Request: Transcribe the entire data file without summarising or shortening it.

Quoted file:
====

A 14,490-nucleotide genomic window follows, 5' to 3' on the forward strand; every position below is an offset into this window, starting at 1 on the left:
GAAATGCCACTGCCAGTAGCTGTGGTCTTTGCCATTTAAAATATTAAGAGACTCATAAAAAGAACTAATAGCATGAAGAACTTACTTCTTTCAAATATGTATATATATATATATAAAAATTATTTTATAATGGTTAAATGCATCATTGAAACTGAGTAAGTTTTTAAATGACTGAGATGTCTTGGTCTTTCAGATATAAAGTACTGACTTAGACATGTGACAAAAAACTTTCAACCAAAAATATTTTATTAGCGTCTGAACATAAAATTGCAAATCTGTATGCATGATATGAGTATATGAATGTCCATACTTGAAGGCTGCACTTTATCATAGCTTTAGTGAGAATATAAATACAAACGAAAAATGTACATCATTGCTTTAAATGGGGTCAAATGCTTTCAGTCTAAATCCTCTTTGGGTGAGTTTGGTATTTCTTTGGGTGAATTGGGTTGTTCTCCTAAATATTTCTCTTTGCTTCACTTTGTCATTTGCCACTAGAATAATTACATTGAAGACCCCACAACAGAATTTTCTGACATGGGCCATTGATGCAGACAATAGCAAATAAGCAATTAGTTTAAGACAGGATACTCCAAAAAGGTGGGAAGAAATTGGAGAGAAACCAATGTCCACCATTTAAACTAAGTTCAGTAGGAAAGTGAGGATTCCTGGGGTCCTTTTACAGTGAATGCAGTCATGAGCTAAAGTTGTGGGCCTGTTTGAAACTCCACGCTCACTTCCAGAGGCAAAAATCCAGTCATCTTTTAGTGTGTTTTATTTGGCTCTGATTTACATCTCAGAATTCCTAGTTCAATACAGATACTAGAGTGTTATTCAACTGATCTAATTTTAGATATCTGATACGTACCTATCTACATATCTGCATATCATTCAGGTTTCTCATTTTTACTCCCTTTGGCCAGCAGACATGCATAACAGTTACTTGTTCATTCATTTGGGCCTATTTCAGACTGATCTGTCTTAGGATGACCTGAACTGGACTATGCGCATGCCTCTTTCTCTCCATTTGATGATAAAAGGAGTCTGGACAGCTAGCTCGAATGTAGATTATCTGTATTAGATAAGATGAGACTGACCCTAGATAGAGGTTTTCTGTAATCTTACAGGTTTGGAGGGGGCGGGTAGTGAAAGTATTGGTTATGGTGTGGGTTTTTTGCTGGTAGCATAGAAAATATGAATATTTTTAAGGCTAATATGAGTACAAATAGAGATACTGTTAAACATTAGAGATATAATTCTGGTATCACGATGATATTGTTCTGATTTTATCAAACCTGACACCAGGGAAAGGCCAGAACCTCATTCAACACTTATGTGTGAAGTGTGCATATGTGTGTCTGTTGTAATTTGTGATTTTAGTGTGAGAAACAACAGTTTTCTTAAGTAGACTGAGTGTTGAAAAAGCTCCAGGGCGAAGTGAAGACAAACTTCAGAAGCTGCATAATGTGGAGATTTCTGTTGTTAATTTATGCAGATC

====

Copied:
A 14,490-nucleotide genomic window follows, 5' to 3' on the forward strand; every position below is an offset into this window, starting at 1 on the left:
GAAATGCCACTGCCAGTAGCTGTGGTCTTTGCCATTTAAAATATTAAGAGACTCATAAAAAGAACTAATAGCATGAAGAACTTACTTCTTTCAAATATGTATATATATATATATAAAAATTATTTTATAATGGTTAAATGCATCATTGAAACTGAGTAAGTTTTTAAATGACTGAGATGTCTTGGTCTTTCAGATATAAAGTACTGACTTAGACATGTGACAAAAAACTTTCAACCAAAAATATTTTATTAGCGTCTGAACATAAAATTGCAAATCTGTATGCATGATATGAGTATATGAATGTCCATACTTGAAGGCTGCACTTTATCATAGCTTTAGTGAGAATATAAATACAAACGAAAAATGTACATCATTGCTTTAAATGGGGTCAAATGCTTTCAGTCTAAATCCTCTTTGGGTGAGTTTGGTATTTCTTTGGGTGAATTGGGTTGTTCTCCTAAATATTTCTCTTTGCTTCACTTTGTCATTTGCCACTAGAATAATTACATTGAAGACCCCACAACAGAATTTTCTGACATGGGCCATTGATGCAGACAATAGCAAATAAGCAATTAGTTTAAGACAGGATACTCCAAAAAGGTGGGAAGAAATTGGAGAGAAACCAATGTCCACCATTTAAACTAAGTTCAGTAGGAAAGTGAGGATTCCTGGGGTCCTTTTACAGTGAATGCAGTCATGAGCTAAAGTTGTGGGCCTGTTTGAAACTCCACGCTCACTTCCAGAGGCAAAAATCCAGTCATCTTTTAGTGTGTTTTATTTGGCTCTGATTTACATCTCAGAATTCCTAGTTCAATACAGATACTAGAGTGTTATTCAACTGATCTAATTTTAGATATCTGATACGTACCTATCTACATATCTGCATATCATTCAGGTTTCTCATTTTTACTCCCTTTGGCCAGCAGACATGCATAACAGTTACTTGTTCATTCATTTGGGCCTATTTCAGACTGATCTGTCTTAGGATGACCTGAACTGGACTATGCGCATGCCTCTTTCTCTCCATTTGATGATAAAAGGAGTCTGGACAGCTAGCTCGAATGTAGATTATCTGTATTAGATAAGATGAGACTGACCCTAGATAGAGGTTTTCTGTAATCTTACAGGTTTGGAGGGGGCGGGTAGTGAAAGTATTGGTTATGGTGTGGGTTTTTTGCTGGTAGCATAGAAAATATGAATATTTTTAAGGCTAATATGAGTACAAATAGAGATACTGTTAAACATTAGAGATATAATTCTGGTATCACGATGATATTGTTCTGATTTTATCAAACCTGACACCAGGGAAAGGCCAGAACCTCATTCAACACTTATGTGTGAAGTGTGCATATGTGTGTCTGTTGTAATTTGTGATTTTAGTGTGAGAAACAACAGTTTTCTTAAGTAGACTGAGTGTTGAAAAAGCTCCAGGGCGAAGTGAAGACAAACTTCAGAAGCTGCATAATGTGGAGATTTCTGTTGTTAATTTATGCAGATC